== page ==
Thursday, 22 May 2008

Britain faces an 'economic crisis' as soaring oil prices threaten to pile £700 onto the average family's fuel bill


Britain is facing an 'economic crisis', a minister warned last night, as soaring oil prices threatened to pile £700 onto the average family's annual fuel bill.
In a frank assessment, trade minister Baroness Vadera said the UK was facing a 'very testing period'.

Yesterday, in the latest blow to the cost of living, the price of oil soared to a record high, hitting $135 a barrel and leaping by $5 in just 24 hours to more than twice what it cost a year ago.

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Petrol prices

Price hikes: Prices at the pumps will continue to rise for the next eight years

Motoring organisations said it heralded a 'summer of misery' and would mean petrol prices going up by two-and-a-half pence a litre within four weeks.
As well as increasing pain on squeezed households, business leaders warned companies were being pushed to the 'absolute edge' by the rising prices.
The crisis will pile pressure on Gordon Brown, who has blamed Labour's collapse in the polls on the 'hurt' felt by ordinary families.
The Prime Minister is now under mounting pressure to scrap a planned 2p rise in fuel duty and abandon plans to increase road tax.
Some campaigners are demanding that he not only abandons future rises, but cuts duties using soaring revenues from oil prices.

Fuel protesters are preparing for fresh action next week over the highest fuel taxes in Europe, and probably the world.
Some 57p of the cost of a litre of petrol in Britain is tax, compared with 31p in Spain, 45p in Italy, 48p in France and 52p in Germany.
City accountants Grant Thornton say the Government could afford to slash fuel taxes at the pumps by up to 9p a litre thanks to the oil tax windfall swelling Treasury coffers by £5billion.
The oil price crisis  will be at the top of the agenda on Friday when the Prime Minister holds talks at Downing Street with the Prime Minister of Qatar, the Gulf state which will provide 20 per cent of UK gas supplies by 2010.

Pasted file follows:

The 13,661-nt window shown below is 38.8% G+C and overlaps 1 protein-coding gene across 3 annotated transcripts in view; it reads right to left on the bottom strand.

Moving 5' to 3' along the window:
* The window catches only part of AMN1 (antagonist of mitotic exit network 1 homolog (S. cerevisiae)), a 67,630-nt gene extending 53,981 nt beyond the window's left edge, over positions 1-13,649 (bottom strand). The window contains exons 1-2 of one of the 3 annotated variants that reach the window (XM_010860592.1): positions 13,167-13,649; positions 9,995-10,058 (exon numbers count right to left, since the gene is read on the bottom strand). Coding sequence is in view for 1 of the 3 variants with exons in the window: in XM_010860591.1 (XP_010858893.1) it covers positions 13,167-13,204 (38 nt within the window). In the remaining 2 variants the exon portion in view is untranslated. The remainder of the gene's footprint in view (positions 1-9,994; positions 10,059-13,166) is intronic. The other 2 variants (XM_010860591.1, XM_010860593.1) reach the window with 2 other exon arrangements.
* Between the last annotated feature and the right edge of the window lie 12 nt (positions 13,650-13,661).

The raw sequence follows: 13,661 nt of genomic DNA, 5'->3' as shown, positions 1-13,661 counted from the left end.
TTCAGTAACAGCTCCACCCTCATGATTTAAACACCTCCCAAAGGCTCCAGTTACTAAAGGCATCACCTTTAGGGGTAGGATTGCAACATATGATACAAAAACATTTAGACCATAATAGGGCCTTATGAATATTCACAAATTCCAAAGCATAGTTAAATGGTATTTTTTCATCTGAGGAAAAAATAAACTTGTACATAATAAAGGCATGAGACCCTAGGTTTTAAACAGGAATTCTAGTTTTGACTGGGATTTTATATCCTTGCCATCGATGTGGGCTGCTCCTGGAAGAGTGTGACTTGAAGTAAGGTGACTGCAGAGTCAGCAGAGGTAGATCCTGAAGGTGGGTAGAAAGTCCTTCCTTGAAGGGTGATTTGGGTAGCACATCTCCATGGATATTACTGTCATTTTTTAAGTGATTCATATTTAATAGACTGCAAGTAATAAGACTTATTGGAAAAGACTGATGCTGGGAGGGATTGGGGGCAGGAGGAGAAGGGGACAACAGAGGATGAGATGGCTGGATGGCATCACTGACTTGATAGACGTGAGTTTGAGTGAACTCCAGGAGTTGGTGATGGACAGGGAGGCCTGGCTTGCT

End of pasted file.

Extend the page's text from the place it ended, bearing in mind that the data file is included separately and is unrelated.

Baroness Vadera, a close adviser to Mr Brown and a former investment banker, said: 'We are facing a very testing period in the economy. It is the first real economic crisis of globalisation.
'With a small start in Texas, the global credit crunch is combining with international prices, and this is also impacting on food prices.

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Costly: More misery for drivers and householders across the UK looks to be on the cards with the latest big jumps in oil prices

'We are facing a rather uncomfortable situation caused by the global liquidity squeeze still being worked through in the US, and rising world commodity prices, but I strongly believe that the UK is relatively well placed to face these challenges.'
With increasingly gloomy forecasts from economists, she urged people not to 'fall into the trap of talking ourselves into a recession'.
But the oil crisis is pushing up prices in almost every area of British life.
Families are facing higher bills for food and power as well as holiday flights, while hauliers transporting food and goods face every higher costs.
Motorists have endured a 30 per cent hike in diesel and 19 per cent rise in unleaded in a year.
On Thursday petrol hit a new record of 113.98 pence per litre, diesel at 126.35p.
The price-comparison website expects unleaded to hit £1.50 a litre by the autumn.

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Inflated: An investor monitors commodity prices. Traders pushed oil futures up to $140 a barrel

AA president Edmund King said: 'The leap in the price of oil will add potentially another 2.5 pence to the price of petrol.
'The threat of even higher prices in the pipeline will perch like a vulture above UK forecourts waiting to pick an even bigger hole in the pocket of drivers and consumers.'
Air passengers are facing rocketing fuel surcharges - now paying £158 extra on a return transatlantic BA flight.
Household fuel bills are expected to rise by 50 per cent  this year - with dual-fuel gas and electricity bills rising by £433.
And grocery bills are soaring by up to 19 per cent - contributing to the biggest increases in food prices for a generation.
Business leaders, meanwhile, say they will have no option but to pass more of the extra costs they face on to consumers.
The CBI said nearly a third of the 540  firms surveyed this month said they expected to put their prices up over the next quarter - the largest number for 12 years. 
Ian McCafferty, the CBI's chief economic adviser, said: 'Manufacturers are really feeling the impact and having to pass their increasing costs on.'
British Chambers of Commerce policy head Chris Hannant called for urgent action, warning oil is around double the cost of 12 months ago.
Mr Hannant said: 'Oil prices hitting new highs of 135 dollars a barrel is pushing businesses to the absolute edge.
'Something needs to be urgently done or increasing numbers of companies will be left with no choice but to pass extra costs onto customers.
'Sending a positive message to business would make a huge difference and the Government should start by announcing that they are scrapping the next 2p hike in fuel duty.
'The Treasury is already receiving a massive windfall from above expectation oil prices, which makes any extra fuel levy totally unjustifiable.'
Labour MP Lindsay Hoyle also urged the Government to scrap future fuel duty rises and called for windfall tax on oil firm profits.
'People have to be able to afford to use the car,' he said.
'You can see people's faces looking at the clock as it's ticking away merrily and it's the sheer expense now of taking your car out and of road transport.'

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